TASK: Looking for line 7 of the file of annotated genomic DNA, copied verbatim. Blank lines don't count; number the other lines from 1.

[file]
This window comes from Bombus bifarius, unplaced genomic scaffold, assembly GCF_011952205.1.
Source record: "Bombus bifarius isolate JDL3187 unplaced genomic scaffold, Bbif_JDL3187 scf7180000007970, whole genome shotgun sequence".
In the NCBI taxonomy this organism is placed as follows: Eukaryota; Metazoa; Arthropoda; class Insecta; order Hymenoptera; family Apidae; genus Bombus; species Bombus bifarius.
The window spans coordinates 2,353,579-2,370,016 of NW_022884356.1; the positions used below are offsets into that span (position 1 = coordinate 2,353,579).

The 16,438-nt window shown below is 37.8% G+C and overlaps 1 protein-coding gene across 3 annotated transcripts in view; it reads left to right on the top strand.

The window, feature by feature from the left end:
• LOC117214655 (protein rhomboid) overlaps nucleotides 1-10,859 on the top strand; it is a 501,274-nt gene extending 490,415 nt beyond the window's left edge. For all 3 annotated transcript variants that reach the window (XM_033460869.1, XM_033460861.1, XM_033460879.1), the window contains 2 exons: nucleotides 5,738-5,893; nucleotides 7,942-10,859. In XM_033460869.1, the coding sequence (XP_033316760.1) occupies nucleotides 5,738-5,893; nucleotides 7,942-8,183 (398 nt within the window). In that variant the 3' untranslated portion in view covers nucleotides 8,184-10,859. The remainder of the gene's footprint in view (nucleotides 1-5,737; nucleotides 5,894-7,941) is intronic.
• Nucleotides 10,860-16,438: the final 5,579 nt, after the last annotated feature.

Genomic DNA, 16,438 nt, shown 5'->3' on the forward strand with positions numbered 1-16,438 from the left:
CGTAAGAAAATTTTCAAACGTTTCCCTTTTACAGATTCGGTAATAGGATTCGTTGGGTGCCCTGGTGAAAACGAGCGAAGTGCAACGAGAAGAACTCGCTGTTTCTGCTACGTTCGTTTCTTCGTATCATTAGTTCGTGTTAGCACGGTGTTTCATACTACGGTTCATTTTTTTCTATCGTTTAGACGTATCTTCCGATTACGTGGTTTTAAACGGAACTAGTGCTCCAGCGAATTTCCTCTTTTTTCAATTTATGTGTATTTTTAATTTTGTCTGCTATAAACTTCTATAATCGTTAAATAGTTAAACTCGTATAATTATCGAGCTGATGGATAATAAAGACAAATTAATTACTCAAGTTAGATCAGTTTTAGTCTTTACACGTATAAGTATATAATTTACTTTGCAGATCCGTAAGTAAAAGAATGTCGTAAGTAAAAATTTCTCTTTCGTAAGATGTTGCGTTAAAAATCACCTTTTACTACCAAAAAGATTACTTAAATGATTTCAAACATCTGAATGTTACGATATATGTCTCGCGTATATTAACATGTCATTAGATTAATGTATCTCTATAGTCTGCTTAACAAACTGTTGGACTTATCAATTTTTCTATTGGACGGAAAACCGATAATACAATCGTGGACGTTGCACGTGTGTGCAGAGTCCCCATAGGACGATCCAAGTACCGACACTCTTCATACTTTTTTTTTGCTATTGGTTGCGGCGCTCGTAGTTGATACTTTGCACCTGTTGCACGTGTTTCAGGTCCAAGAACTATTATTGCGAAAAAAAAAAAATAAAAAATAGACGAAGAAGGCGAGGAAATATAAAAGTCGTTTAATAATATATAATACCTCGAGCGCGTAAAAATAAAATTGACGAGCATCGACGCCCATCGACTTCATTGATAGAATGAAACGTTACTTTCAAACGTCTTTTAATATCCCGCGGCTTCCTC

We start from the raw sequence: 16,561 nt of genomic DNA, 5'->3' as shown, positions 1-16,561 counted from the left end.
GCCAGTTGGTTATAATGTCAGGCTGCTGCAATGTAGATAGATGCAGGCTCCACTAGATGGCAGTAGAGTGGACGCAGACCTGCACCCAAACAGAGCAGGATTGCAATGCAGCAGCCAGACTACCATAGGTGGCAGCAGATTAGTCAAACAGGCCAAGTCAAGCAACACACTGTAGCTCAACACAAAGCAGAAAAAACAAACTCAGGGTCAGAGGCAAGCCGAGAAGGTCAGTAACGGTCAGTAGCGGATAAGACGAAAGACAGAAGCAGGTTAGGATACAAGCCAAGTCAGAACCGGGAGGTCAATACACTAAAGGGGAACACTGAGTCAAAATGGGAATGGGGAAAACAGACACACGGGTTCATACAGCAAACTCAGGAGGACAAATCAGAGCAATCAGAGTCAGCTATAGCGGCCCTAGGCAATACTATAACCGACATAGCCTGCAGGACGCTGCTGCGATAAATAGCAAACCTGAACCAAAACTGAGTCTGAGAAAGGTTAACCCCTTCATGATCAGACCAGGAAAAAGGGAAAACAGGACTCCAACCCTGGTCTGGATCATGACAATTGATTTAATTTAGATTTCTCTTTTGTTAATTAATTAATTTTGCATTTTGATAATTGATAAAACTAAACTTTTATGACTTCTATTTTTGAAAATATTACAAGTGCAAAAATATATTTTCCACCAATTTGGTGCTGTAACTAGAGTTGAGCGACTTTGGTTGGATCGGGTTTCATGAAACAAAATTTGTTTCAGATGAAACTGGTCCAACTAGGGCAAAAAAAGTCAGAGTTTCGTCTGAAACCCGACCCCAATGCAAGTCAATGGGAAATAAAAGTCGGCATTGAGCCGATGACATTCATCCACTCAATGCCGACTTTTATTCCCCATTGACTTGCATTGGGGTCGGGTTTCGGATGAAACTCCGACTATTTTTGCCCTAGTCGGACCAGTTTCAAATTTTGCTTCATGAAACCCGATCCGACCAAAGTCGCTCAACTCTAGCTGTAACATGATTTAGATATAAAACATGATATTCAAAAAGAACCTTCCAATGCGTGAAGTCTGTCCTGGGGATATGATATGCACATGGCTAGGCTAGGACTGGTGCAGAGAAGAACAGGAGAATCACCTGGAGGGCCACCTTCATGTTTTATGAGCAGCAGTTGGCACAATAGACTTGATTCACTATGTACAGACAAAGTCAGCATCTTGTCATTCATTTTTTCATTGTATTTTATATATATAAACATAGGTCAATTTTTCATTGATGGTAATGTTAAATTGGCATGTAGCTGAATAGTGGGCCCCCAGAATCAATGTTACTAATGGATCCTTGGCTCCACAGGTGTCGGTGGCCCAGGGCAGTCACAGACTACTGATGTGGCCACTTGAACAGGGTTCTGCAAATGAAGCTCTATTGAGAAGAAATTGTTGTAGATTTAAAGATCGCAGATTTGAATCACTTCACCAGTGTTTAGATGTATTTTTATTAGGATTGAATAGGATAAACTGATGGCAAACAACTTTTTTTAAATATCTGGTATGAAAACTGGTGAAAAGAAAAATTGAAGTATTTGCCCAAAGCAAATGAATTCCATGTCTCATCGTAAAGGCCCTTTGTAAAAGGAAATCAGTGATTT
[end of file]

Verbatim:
• LOC117214655 (protein rhomboid) overlaps nucleotides 1-10,859 on the top strand; it is a 501,274-nt gene extending 490,415 nt beyond the window's left edge. For all 3 annotated transcript variants that reach the window (XM_033460869.1, XM_033460861.1, XM_033460879.1), the window contains 2 exons: nucleotides 5,738-5,893; nucleotides 7,942-10,859. In XM_033460869.1, the coding sequence (XP_033316760.1) occupies nucleotides 5,738-5,893; nucleotides 7,942-8,183 (398 nt within the window). In that variant the 3' untranslated portion in view covers nucleotides 8,184-10,859. The remainder of the gene's footprint in view (nucleotides 1-5,737; nucleotides 5,894-7,941) is intronic.